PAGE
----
Quick animation test I did as an "overlapping" exercise with a wild colt from my culture. Music: fragment of the song "Llanero si soy llanero" / Cholo Valderrama / Santana. Colombia Animated on paper and pencil.

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                • Out of Control

                  00:54

                  from Indigo Halverson / Added

                  5 Plays / / 0 Comments

                  A video with overlapping images and a song edited through audacity to make it unrecognizable.

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                  • TP 08 - Overlapping - Distasio Julieta

                    00:19

                    from Julieta Distasio / Added

                    12 Plays / / 0 Comments

                    TP 08 Overlapping Cátedra: Animación Profesor: Santiago Bou Grasso Alumna: Julieta Distasio UNRN 2014

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                    • Artful Connections with Math: Polygon Stencil Watercolor Painting

                      10:31

                      from Armory Center for the Arts / Added

                      51 Plays / / 0 Comments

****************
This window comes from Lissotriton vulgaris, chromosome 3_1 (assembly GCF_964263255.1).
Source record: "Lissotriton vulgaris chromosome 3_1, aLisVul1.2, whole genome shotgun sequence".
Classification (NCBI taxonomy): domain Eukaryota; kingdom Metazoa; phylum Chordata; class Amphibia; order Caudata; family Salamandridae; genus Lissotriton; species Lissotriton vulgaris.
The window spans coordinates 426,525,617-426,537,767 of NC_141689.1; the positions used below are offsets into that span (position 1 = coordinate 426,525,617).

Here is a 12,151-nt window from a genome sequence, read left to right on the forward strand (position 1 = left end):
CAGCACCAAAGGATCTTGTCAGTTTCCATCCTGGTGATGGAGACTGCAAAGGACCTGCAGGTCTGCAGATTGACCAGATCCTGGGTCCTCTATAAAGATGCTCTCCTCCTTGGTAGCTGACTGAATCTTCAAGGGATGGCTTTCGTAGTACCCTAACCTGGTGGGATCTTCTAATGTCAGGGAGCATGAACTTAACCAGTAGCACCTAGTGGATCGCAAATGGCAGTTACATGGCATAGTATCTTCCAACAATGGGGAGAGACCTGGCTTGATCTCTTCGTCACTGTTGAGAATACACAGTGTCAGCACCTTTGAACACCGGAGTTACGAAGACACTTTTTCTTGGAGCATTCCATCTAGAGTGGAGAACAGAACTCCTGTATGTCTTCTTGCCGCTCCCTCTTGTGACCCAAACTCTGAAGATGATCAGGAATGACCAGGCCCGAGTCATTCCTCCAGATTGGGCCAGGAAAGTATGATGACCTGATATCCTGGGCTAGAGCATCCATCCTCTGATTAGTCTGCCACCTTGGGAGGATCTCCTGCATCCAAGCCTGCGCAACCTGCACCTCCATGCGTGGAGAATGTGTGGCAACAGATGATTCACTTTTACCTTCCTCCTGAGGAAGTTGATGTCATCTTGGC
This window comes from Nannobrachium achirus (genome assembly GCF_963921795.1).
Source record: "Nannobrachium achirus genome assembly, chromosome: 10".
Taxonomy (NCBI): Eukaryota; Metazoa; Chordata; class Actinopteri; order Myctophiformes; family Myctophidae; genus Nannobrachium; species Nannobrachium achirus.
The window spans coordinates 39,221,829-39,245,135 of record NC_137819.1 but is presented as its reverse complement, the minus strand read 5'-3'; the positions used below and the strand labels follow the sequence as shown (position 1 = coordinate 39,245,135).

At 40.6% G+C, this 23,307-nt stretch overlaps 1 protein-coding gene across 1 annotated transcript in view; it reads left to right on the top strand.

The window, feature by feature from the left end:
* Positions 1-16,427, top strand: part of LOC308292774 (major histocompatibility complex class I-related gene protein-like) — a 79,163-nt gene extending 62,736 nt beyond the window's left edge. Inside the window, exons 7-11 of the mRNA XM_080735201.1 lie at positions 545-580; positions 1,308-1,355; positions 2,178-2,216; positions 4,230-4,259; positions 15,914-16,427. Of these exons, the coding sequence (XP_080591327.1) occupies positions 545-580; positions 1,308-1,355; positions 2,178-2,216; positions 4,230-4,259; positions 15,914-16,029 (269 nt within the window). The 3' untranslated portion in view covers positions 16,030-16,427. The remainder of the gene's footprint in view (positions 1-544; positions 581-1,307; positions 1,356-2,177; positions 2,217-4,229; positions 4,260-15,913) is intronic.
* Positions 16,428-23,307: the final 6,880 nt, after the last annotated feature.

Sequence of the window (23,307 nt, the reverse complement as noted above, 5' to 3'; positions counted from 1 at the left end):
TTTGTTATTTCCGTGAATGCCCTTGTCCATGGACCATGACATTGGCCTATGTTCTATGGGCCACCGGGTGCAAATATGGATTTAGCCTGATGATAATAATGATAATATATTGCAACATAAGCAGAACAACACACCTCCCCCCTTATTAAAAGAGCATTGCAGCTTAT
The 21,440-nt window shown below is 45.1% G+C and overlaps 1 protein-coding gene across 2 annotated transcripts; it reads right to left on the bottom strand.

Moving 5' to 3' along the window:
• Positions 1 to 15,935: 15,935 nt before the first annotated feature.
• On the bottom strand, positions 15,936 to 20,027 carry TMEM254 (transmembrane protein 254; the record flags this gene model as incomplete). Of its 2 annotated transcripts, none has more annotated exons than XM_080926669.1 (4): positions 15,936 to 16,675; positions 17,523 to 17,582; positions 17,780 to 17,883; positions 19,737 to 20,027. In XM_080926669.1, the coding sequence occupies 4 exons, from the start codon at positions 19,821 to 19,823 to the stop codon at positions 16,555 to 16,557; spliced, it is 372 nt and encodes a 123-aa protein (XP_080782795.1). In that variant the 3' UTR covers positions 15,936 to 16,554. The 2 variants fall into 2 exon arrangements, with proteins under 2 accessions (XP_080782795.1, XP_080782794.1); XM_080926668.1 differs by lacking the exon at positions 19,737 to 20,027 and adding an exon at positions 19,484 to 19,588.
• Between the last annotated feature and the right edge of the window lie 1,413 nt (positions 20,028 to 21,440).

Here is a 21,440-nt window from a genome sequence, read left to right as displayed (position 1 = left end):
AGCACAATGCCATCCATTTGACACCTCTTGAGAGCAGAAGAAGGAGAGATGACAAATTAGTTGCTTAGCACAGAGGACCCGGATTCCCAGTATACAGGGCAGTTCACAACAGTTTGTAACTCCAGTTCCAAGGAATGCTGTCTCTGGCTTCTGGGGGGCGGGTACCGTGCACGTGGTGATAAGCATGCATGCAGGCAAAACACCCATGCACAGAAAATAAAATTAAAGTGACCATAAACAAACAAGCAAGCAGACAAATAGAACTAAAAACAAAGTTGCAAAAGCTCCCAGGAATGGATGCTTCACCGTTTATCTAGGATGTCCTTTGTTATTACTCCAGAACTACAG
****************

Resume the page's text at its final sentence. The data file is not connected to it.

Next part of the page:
DOWNLOAD THIS LESSON PLAN: armoryarts.org/PS1 ABOUT THIS LESSON How can we combine and divide shapes to create new shapes? This lesson's goal is for students to use pattern blocks to create overlapping designs of repeated polygons. GRADE LEVEL: 2nd Grade ABOUT THIS VIDEO SERIES This video is brought to you as a free public service courtesy of a three year collaboration between Armory Center for the Arts and Pasadena Unified School District. Made possible by a grant from the US Department of Education with additional support from the Clarence E. Heller Charitable Foundation. Artful Connections with Math © has been formally evaluated by CRESST: The National Center for Research on Evaluation, Standards, and Student Testing at the University of California, Los Angeles. For more video lessons, or to learn more about professional development opportunities through Armory Center for the Arts, visit armoryarts.org/math. ABOUT ARTFUL CONNECTIONS WITH MATH © Artful Connections with Math harnesses the power of art to advance learning and achievement among struggling student populations. The arts open the door for learning in math, by helping to make abstract concepts more concrete, understandable, and approachable. The curriculum takes a hands-on, experiential learning approach that helps students appreciate the relevance of their math studies. Lessons are designed to engage and motivate all styles of learners, particularly visual and kinesthetic. The visual arts-math integrated lessons advance student understanding of grade level mathematics, in a way that enhances instruction and provides students with the building blocks for proficiency at higher grade levels. With the support of a U.S. Department of Education three year Professional Development for Arts Educators grant, Artful Connections with Math has been developed as a professional development model for the 2nd and 3rd grade levels. The program provides sustained, rigorous professional development training for multi-subject classroom teachers, instilling in them the skills and knowledge necessary to deliver standards-based visual arts-math integrated instruction to students attending high poverty schools, as well as providing key instructional materials and lessons to use in their classrooms. The curriculum has been designed by a seasoned team of Armory trained teaching artists and arts administrators, in partnership with the Pasadena Unified School District. Over the last three years, the Armory’s program has trained 60 classroom teachers and reached over 1,800 students in the PUSD. This visual arts-math integrated approach to instruction provides the classroom teacher with experience in developing more conceptual learning frameworks, emphasized as best practices by the Common Core Standards for Mathematics. Moreover, the lessons rigorously embody the California Visual Arts Standards to broaden in-school opportunities for meaningful and substantive visual arts instruction. Curriculum will include alignment with the National Core Arts Standards upon final adoption. In the coming years, several additional changes to the program will be made: development of curriculum for the 4th grade; alignment with the Common Core Standards for English Language Arts and Literacy standards; and the addition of a technology component supportive of ELA and visual arts instructional objectives. The technology component will employ a user-friendly app designed by Caltech Classroom Connections for iPads. The Armory’s plan is to take the redesigned program into Los Angeles Unified School District classrooms over the next four years. Over the last three years with the support of a USDOE grant, the program has been formally evaluated as a professional development model by the National Center for Research on Evaluation, Standards, and Student Testing (CRESST) at UCLA. Each year of the program and informed by the evaluation, the Project Team has worked to increase the programs impact by fine-tuning lesson design and instruction. The resulting portfolios of standards-based lessons and accompanying instructional videos guide the classroom teacher through the lesson, and are being disseminated to the education community with the goal of bringing the power of art into classrooms across the nation.